There was a New York Times article from a little over a month ago called Blogs Falling In An Empty Forest, talking about how many people stop writing in their blogs because of different reasons. One lady dropped because she started to freak when people noticed her out in public; she lives in NYC. Another person dropped it because she didn’t get a lot of comments and was disappointed by that. Still another person dropped blogging because he thought he’d make a lot of money from it quickly, but didn’t.
There’s not much problem with writing for many people, per se. What the problem becomes if trying to think of what they want to say. It’s one of the problems with niche blogging, when a person has defined their niche so rigidly that they don’t know what to write about pretty soon because they feel they’ve covered it all. They might not have, but that’s how they might feel.
If they’re not a niche blogger, they may feel like, all of a sudden, blogging is a chore. Suddenly, it starts to feel like work to them. Well, if your intention was to make money, of course it’s work. If your intention was just to write, and you didn’t feel the passion just to write when you started, you made a mistake.
There were a couple of statistics in the article. Per Technorati, only 7.4 million out of 133 million blogs they track had been updated in the past 120 days, or less than 5%. Also, CEO Richard Jalichandra said that, at any given time, there are 7 million to 10 million active blogs on the Internet, but “it’s probably between 50,000 and 100,000 blogs that are generating most of the page views.”
Heck, I’m glad to see it’s that high. It means I still have a shot at breaking into the big time with this, or any of my other blogs.
Now, I’ll own up to having some of the same feelings with my business blog some years ago. I was on the verge of giving it up back in 2006. I was on the road a lot, it seemed like a lot of trouble for almost no return, and then my ISP had lost all my content in a total system crash. I had a perfect reason to give up the ghost and move on with my life. Instead, I decided I still had lots to say, and would dedicate my time to making sure I kept writing updates. I guess I felt I still needed a place to say certain things, an outlet to vent, mainly about topics relating to my business. But it’s amazing how one can turn a post about almost anything into something that can be related to business.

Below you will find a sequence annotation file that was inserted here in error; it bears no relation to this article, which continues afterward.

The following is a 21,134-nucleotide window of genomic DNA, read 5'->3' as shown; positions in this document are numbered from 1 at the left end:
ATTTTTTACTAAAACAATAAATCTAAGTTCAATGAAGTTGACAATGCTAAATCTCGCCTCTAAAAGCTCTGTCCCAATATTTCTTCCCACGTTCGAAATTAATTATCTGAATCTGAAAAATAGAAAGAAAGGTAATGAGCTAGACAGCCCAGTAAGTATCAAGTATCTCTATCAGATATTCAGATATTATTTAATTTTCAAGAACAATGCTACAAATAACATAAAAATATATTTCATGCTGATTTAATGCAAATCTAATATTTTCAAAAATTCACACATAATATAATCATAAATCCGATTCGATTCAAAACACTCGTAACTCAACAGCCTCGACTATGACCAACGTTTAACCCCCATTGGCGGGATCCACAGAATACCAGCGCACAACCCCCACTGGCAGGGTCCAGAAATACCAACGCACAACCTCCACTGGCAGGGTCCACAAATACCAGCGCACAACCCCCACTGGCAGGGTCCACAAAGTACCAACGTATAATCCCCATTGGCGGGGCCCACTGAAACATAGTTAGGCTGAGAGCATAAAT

See, inspiration really is everywhere and anywhere. Just as I found my inspiration for this post in the NY Times article, anyone can find inspiration in things they read, see, or experience. And if you have any passion whatsoever, you will, and you’ll continue blogging. And it won’t matter how often you blog, or how many posts you have. It will to potential readers, though, because if you don’t post often enough, people won’t come back. So, you also have to decide how much you care about that.
In the end, it’s not about money (though we want it), and it’s not about comments (though we crave them); it’s about self expression and knowledge. How much do you love blogging? And how will you express yourself today?